Site Selection/ Farm Partners: A location for a data collection pollinator garden was identified at River Berry Farm in Fairfax. We were unable to fit a full data collection pollinator garden at Full Circle Gardens in Essex due to increased need for space at the nursery. A smaller, educational pollinator garden was established at Full Circle Gardens and to compensate, the sizes of the two data collection gardens were increased at the other sites. With the large garden size, we were unable to secure a garden site on the UVM campus. Instead, we established a third farm partnership with Maidstone Plant Farm in Maidstone, VT. Both a large data collection pollinator garden and an educational pollinator garden were established at Maidstone Plant Farm.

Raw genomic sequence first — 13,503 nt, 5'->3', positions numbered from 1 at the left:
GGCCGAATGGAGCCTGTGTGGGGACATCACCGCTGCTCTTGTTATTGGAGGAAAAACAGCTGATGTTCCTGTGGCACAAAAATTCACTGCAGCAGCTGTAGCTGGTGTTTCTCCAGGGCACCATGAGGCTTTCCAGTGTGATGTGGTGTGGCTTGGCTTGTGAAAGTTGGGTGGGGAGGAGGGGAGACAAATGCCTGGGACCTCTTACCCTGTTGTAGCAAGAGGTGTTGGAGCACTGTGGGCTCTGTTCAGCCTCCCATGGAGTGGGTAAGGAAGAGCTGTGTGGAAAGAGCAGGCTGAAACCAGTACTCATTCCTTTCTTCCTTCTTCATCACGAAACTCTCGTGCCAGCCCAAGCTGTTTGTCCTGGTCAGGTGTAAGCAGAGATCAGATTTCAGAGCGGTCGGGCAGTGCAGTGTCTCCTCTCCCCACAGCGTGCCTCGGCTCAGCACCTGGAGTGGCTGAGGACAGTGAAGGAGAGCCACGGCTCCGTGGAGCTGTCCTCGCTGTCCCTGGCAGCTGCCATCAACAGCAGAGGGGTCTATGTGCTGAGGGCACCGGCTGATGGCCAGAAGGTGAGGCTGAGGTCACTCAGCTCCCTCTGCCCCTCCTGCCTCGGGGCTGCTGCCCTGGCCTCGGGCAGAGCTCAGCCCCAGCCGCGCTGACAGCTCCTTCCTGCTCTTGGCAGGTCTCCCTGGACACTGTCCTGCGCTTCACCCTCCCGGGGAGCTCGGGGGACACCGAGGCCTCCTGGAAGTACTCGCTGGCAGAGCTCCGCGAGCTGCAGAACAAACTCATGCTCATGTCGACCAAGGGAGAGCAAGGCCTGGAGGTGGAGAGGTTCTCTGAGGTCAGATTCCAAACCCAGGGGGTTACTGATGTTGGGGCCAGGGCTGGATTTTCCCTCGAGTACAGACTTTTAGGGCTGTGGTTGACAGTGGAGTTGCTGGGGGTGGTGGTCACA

Plant Selection and Acquisition: A selection of native herbaceous flowers and cultivars of the same species were chosen following in-depth research about each plant’s form, habits, and availability. An effort was made to choose flowers that bloomed at different times throughout the season and varied in size, color and flower structure.
Most of the plants were only available from wholesale nursery as small plugs rather than the preferred quart-size pots. When the plugs arrived, they were transplanted into an organic potting soil from Vermont Compost in quart-size pots and grown out for the summer at Maidstone Plant Farm. The two large data collection pollinator gardens were prepped over the summer and the flowers were planted in late summer/early fall 2012 at River Berry Farm and Maidstone Plant Farm.